Document Type





OBJECTIVE: To determine the association of Model for End stage liver disease (MELD) score to the outcome of cirrhotic patients with bacterial infection and to compare it with Child-Turcott-Pugh (CTP) score.

STUDY DESIGN: Descriptive study.

PLACE AND DURATION OF STUDY: The Aga Khan University Hospital, Karachi, from January 2005 to December 2007.

METHODOLOGY: Patients with diagnosis of liver cirrhosis and bacterial infection were included. Demographic features, laboratory data and type of infection were recorded. Multiple logistic regression assays were applied to determine the factors associated with poor outcome in cirrhotics with infection. Receiver-Operating Characteristics (ROC) were used to determine the cut-off values of CTP score and MELD score with the best sensitivity and specificity.

RESULTS: A total of 530 patients, 313 male (59%) with a mean age of 53 +/- 13 years were analyzed. Spontaneous bacterial peritonitis was the predominant infection seen in 369 (69%) patients. One hundred and eighty six (35%) patients died. Factors associated with poor outcome were a CTP score of more than 11 (p=0.001), raised blood urea nitrogen (p=0.020), raised creatinine (p=0.004), shock (p=0.002), and MELD score > 22 (p=0.03). An eight percent increase in mortality rate was noticed with every one point rise in MELD score above 22. ROC curve showed that the specificity of CTP and MELD score to predict poor outcome in these patients was 36% and 59% respectively.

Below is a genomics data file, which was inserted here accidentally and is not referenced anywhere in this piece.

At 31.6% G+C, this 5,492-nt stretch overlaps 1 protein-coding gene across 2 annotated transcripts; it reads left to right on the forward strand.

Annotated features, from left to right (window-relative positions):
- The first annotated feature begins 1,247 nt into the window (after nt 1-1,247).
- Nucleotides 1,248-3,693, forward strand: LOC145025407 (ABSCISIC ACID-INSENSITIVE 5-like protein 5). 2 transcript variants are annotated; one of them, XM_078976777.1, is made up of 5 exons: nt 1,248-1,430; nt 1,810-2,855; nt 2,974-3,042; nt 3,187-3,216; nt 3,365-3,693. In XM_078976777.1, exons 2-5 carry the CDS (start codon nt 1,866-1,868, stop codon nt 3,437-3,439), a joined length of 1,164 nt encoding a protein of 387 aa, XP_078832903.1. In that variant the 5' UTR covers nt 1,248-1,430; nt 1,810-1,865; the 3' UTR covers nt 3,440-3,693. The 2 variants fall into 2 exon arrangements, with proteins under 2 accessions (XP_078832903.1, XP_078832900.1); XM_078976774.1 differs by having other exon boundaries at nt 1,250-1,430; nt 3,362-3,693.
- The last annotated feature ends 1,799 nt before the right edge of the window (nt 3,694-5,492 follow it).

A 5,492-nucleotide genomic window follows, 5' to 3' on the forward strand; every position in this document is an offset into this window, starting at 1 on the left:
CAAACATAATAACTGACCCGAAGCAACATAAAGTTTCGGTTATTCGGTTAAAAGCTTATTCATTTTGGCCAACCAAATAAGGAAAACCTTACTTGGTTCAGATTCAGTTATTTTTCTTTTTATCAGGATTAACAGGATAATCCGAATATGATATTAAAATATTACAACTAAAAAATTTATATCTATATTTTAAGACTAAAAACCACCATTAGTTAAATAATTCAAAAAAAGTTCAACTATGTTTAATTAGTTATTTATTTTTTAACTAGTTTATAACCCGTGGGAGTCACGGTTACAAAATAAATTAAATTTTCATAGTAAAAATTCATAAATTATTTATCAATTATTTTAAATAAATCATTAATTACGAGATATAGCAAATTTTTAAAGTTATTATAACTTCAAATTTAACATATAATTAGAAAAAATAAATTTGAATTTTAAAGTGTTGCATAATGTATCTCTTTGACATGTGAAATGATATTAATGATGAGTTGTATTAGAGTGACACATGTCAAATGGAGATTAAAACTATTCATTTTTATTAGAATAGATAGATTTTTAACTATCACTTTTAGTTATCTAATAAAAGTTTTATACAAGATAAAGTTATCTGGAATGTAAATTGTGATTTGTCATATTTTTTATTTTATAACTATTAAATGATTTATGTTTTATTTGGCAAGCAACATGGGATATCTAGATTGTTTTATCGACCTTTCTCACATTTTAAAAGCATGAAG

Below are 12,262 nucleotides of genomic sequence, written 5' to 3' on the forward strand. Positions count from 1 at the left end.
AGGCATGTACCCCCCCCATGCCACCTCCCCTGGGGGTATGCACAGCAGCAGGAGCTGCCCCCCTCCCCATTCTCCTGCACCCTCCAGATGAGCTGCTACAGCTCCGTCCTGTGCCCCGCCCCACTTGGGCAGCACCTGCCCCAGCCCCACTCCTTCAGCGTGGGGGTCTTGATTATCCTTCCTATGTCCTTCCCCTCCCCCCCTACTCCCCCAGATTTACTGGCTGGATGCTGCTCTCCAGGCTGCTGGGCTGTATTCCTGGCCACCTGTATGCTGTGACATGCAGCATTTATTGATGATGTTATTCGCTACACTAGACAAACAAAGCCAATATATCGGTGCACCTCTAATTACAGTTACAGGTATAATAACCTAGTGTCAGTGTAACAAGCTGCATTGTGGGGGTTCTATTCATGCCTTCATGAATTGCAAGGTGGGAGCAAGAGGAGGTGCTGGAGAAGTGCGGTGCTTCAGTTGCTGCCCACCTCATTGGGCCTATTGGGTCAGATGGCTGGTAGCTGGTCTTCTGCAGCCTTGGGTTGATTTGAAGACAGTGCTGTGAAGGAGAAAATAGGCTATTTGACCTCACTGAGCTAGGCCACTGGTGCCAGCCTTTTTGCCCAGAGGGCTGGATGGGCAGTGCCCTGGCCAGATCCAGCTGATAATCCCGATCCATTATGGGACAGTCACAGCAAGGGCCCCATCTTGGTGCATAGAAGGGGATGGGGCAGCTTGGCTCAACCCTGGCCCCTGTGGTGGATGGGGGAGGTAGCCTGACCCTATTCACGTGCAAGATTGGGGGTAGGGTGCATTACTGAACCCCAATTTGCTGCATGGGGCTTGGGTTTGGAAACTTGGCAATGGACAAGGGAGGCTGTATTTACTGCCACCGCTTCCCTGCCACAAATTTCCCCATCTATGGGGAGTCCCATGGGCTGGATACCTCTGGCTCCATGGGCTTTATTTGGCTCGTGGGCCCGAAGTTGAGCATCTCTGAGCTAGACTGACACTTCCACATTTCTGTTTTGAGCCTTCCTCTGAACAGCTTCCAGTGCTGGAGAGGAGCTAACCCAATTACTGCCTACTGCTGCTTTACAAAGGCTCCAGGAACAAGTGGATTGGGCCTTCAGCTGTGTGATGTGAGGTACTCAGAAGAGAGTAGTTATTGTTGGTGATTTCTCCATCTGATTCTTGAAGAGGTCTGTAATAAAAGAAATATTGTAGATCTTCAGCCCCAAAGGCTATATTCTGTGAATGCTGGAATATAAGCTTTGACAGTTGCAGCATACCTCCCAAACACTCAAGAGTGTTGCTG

CONCLUSION: Child-Turcott-Pugh score more than 11, raised BUN and creatinine, shock and high MELD score were poor prognostic markers in cirrhotic patients with infection. MELD score had better specificity than CTP score in determining outcome.


Journal of the College of Physicians and Surgeons Pakistan